In order for a production to be considered for the “Best Film” category, it must meet criteria that are included in two of the four rules: Standard A “Onscreen Representation, Themes and Narratives”, Standard B “Creative Leadership and Project Team” , Standard C “Industry Access and Opportunities” and Standard D “Audience Development”.

Each norm has criteria that require the inclusion of people from underrepresented groups, such as women, people from underrepresented ethnic or racial groups, from the LGBTQ + community, and people with physical and cognitive disabilities.

For example, Standard A provides that at least one of the main or secondary actors belongs to an ethnic or racial minority group; the distribution must be made up of 30% of the actors from at least two underrepresented groups; and / or the main theme should be centered on an underrepresented group.

For the 2022 and 2023 Oscars, a film will be entered along with a confidential Academy Inclusion Standards form, although compliance with the inclusion ceiling will not be required until 2024, at the 96th ceremony.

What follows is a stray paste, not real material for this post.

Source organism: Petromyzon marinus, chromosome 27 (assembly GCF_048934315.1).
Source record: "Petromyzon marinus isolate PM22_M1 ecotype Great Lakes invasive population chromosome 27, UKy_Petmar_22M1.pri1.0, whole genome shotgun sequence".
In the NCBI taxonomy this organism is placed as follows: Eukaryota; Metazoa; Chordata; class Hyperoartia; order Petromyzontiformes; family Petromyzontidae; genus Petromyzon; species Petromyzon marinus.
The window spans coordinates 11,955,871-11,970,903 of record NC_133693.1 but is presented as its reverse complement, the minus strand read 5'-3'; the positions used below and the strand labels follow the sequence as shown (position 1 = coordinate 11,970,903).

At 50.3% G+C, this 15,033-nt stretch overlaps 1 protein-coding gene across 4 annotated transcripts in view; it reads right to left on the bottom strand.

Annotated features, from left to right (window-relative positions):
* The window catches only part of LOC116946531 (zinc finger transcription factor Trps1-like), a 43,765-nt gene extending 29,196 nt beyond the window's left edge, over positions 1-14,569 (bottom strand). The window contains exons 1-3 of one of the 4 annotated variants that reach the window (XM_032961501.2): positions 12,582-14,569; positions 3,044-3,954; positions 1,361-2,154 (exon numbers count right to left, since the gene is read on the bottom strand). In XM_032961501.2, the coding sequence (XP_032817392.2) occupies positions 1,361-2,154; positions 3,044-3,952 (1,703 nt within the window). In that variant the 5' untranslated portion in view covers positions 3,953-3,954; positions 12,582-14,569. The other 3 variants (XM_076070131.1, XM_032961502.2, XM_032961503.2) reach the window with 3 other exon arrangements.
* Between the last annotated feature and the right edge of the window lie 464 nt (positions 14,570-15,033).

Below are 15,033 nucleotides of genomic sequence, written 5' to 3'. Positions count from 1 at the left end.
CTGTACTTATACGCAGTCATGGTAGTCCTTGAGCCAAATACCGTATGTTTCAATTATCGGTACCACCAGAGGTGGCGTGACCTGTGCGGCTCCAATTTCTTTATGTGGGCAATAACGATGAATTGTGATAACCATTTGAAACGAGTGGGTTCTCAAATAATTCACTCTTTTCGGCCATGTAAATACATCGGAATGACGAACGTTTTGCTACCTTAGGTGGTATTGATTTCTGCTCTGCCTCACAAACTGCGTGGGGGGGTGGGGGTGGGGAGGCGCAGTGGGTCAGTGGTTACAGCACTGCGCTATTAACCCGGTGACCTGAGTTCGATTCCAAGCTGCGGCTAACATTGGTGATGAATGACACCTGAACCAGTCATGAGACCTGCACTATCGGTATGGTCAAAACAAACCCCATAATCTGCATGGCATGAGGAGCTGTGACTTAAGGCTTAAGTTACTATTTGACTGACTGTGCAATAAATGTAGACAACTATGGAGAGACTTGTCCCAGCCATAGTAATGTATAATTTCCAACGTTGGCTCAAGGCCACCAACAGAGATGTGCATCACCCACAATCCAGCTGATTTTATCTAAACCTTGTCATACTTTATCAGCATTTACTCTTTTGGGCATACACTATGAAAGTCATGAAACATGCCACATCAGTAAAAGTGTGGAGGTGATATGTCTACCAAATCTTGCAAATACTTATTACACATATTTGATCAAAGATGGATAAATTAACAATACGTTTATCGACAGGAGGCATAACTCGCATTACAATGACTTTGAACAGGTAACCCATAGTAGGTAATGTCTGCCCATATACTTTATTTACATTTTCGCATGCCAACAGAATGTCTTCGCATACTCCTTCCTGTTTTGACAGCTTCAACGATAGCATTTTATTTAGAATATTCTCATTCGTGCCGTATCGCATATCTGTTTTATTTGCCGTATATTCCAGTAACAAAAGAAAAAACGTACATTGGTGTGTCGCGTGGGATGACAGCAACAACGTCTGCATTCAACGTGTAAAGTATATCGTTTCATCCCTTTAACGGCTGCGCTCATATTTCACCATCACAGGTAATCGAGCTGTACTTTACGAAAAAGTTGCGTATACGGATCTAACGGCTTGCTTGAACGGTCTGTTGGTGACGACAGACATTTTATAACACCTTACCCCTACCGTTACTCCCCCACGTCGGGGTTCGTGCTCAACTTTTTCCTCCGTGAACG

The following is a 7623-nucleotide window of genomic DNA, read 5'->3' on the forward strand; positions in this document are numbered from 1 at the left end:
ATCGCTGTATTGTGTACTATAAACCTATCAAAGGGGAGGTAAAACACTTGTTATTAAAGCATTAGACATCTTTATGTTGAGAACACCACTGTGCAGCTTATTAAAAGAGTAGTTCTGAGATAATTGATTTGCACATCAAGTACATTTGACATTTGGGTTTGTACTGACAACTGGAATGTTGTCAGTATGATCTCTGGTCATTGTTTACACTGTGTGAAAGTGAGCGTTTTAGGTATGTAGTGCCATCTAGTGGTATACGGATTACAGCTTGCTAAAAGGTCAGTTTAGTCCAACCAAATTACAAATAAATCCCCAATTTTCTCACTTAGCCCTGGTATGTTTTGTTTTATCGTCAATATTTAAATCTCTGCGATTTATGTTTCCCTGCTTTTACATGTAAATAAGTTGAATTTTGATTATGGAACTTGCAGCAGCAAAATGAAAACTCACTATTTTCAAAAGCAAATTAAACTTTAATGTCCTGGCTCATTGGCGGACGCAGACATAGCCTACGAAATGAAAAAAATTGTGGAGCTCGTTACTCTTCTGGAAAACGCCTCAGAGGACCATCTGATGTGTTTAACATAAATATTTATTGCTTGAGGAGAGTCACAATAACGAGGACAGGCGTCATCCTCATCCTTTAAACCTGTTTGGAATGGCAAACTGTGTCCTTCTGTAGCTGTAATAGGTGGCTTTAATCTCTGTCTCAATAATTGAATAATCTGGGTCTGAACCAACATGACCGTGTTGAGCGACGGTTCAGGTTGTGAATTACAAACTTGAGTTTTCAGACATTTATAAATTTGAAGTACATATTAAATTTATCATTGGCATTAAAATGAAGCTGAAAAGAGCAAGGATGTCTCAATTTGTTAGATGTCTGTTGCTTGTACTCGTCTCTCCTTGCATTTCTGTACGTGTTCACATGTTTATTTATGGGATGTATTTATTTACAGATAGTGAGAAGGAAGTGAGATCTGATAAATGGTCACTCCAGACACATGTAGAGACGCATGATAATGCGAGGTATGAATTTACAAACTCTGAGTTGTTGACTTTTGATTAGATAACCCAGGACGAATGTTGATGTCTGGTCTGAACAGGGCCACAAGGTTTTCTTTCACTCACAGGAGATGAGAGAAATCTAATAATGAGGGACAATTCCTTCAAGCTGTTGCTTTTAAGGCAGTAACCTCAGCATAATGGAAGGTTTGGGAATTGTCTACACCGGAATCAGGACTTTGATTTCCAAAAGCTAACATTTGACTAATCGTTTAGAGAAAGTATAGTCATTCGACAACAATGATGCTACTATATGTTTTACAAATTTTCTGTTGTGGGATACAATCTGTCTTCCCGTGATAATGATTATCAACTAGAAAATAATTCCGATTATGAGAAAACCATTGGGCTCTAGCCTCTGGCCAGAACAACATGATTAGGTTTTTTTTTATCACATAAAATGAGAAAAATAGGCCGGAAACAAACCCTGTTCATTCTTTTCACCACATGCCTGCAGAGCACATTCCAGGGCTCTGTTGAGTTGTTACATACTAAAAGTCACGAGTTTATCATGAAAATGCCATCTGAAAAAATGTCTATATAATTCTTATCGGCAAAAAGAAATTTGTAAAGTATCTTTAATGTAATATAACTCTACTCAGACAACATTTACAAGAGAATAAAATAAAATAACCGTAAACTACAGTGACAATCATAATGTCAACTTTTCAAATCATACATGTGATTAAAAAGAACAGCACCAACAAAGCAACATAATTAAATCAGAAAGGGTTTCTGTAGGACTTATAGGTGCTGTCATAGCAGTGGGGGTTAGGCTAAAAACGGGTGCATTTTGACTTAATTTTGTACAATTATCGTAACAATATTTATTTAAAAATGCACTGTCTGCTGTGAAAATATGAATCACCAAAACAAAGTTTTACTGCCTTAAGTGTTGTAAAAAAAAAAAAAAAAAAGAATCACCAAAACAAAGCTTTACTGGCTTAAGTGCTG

So far, this is the only Oscar category to which the new rules apply.

AMPAS President David Rubin and Academy CEO Dawn Hudson said: “The openness needs to be greater to reflect the diverse global population in both filmmaking and audiences. The academy is committed to playing a vital role in supporting this to become a reality. “

The new rules were drafted by a working group led by Academy governors DeVon Franklin and Jim Gianopulos. A model inspired by the British Film Institute Diversity Standards was used, used for eligibility for funding and for certain categories of the BAFTA awards, and AMPAS also consulted with the Producers Guild of America.